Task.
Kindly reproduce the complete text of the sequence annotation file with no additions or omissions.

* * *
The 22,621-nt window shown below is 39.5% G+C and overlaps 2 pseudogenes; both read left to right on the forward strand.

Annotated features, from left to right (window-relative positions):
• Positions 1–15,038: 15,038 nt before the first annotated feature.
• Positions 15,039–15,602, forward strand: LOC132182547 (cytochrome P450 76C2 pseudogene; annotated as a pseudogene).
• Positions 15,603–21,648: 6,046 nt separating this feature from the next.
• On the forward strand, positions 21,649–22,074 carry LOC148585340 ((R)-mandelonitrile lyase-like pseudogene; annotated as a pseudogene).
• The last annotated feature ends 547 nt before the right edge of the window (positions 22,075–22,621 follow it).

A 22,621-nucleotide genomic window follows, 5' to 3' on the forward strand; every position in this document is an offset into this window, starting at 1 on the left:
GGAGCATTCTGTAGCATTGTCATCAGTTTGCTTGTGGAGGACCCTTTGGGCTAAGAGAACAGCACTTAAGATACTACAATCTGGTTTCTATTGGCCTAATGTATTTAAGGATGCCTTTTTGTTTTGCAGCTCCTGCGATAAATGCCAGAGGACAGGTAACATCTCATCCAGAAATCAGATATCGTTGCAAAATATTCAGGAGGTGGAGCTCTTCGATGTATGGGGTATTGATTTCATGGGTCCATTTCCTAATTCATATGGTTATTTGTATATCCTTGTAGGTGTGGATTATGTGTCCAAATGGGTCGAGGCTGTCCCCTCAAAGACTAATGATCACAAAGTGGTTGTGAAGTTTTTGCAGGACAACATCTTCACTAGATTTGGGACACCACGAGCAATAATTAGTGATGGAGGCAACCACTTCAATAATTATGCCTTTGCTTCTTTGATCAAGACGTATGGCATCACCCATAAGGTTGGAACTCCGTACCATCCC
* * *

The 22,621-nt window shown below is 39.5% G+C and overlaps 2 pseudogenes; both read left to right on the forward strand.

Annotated features, from left to right (window-relative positions):
• Positions 1–15,038: 15,038 nt before the first annotated feature.
• Positions 15,039–15,602, forward strand: LOC132182547 (cytochrome P450 76C2 pseudogene; annotated as a pseudogene).
• Positions 15,603–21,648: 6,046 nt separating this feature from the next.
• On the forward strand, positions 21,649–22,074 carry LOC148585340 ((R)-mandelonitrile lyase-like pseudogene; annotated as a pseudogene).
• The last annotated feature ends 547 nt before the right edge of the window (positions 22,075–22,621 follow it).

A 22,621-nucleotide genomic window follows, 5' to 3' on the forward strand; every position in this document is an offset into this window, starting at 1 on the left:
GGAGCATTCTGTAGCATTGTCATCAGTTTGCTTGTGGAGGACCCTTTGGGCTAAGAGAACAGCACTTAAGATACTACAATCTGGTTTCTATTGGCCTAATGTATTTAAGGATGCCTTTTTGTTTTGCAGCTCCTGCGATAAATGCCAGAGGACAGGTAACATCTCATCCAGAAATCAGATATCGTTGCAAAATATTCAGGAGGTGGAGCTCTTCGATGTATGGGGTATTGATTTCATGGGTCCATTTCCTAATTCATATGGTTATTTGTATATCCTTGTAGGTGTGGATTATGTGTCCAAATGGGTCGAGGCTGTCCCCTCAAAGACTAATGATCACAAAGTGGTTGTGAAGTTTTTGCAGGACAACATCTTCACTAGATTTGGGACACCACGAGCAATAATTAGTGATGGAGGCAACCACTTCAATAATTATGCCTTTGCTTCTTTGATCAAGACGTATGGCATCACCCATAAGGTTGGAACTCCGTACCATCCC